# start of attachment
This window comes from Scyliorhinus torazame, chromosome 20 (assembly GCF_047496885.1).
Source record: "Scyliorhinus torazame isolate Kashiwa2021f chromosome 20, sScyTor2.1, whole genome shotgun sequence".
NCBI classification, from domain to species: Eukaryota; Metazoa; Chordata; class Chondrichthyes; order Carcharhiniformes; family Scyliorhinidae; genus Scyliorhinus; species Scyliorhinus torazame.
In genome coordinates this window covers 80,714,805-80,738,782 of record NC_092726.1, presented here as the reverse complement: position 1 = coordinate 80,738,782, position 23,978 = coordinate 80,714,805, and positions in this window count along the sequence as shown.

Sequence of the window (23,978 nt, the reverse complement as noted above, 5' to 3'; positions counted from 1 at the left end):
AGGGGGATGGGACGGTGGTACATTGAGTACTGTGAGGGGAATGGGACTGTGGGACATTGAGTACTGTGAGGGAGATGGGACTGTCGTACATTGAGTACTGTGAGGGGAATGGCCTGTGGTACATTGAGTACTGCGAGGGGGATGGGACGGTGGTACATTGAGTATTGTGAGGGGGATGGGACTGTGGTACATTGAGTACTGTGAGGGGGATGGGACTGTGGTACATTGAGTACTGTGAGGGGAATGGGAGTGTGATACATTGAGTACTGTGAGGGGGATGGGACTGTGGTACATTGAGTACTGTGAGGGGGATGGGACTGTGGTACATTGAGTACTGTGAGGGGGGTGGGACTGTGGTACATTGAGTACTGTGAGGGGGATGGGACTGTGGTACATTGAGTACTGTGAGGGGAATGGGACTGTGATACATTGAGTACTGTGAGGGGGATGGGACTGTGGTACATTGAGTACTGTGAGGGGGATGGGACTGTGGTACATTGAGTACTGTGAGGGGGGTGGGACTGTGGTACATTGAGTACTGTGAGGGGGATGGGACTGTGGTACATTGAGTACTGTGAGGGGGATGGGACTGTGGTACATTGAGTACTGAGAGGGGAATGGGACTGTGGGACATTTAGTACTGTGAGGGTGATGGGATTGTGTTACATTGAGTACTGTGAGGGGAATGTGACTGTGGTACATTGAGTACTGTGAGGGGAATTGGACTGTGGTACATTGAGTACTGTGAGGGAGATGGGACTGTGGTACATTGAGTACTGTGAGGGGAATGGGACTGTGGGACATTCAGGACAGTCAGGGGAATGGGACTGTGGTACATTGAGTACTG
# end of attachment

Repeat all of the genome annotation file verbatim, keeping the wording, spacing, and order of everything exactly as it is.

This window comes from Scyliorhinus torazame, chromosome 20 (assembly GCF_047496885.1).
Source record: "Scyliorhinus torazame isolate Kashiwa2021f chromosome 20, sScyTor2.1, whole genome shotgun sequence".
NCBI classification, from domain to species: Eukaryota; Metazoa; Chordata; class Chondrichthyes; order Carcharhiniformes; family Scyliorhinidae; genus Scyliorhinus; species Scyliorhinus torazame.
In genome coordinates this window covers 80,714,805-80,738,782 of record NC_092726.1, presented here as the reverse complement: position 1 = coordinate 80,738,782, position 23,978 = coordinate 80,714,805, and positions in this window count along the sequence as shown.

Sequence of the window (23,978 nt, the reverse complement as noted above, 5' to 3'; positions counted from 1 at the left end):
AGGGGGATGGGACGGTGGTACATTGAGTACTGTGAGGGGAATGGGACTGTGGGACATTGAGTACTGTGAGGGAGATGGGACTGTCGTACATTGAGTACTGTGAGGGGAATGGCCTGTGGTACATTGAGTACTGCGAGGGGGATGGGACGGTGGTACATTGAGTATTGTGAGGGGGATGGGACTGTGGTACATTGAGTACTGTGAGGGGGATGGGACTGTGGTACATTGAGTACTGTGAGGGGAATGGGAGTGTGATACATTGAGTACTGTGAGGGGGATGGGACTGTGGTACATTGAGTACTGTGAGGGGGATGGGACTGTGGTACATTGAGTACTGTGAGGGGGGTGGGACTGTGGTACATTGAGTACTGTGAGGGGGATGGGACTGTGGTACATTGAGTACTGTGAGGGGAATGGGACTGTGATACATTGAGTACTGTGAGGGGGATGGGACTGTGGTACATTGAGTACTGTGAGGGGGATGGGACTGTGGTACATTGAGTACTGTGAGGGGGGTGGGACTGTGGTACATTGAGTACTGTGAGGGGGATGGGACTGTGGTACATTGAGTACTGTGAGGGGGATGGGACTGTGGTACATTGAGTACTGAGAGGGGAATGGGACTGTGGGACATTTAGTACTGTGAGGGTGATGGGATTGTGTTACATTGAGTACTGTGAGGGGAATGTGACTGTGGTACATTGAGTACTGTGAGGGGAATTGGACTGTGGTACATTGAGTACTGTGAGGGAGATGGGACTGTGGTACATTGAGTACTGTGAGGGGAATGGGACTGTGGGACATTCAGGACAGTCAGGGGAATGGGACTGTGGTACATTGAGTACTG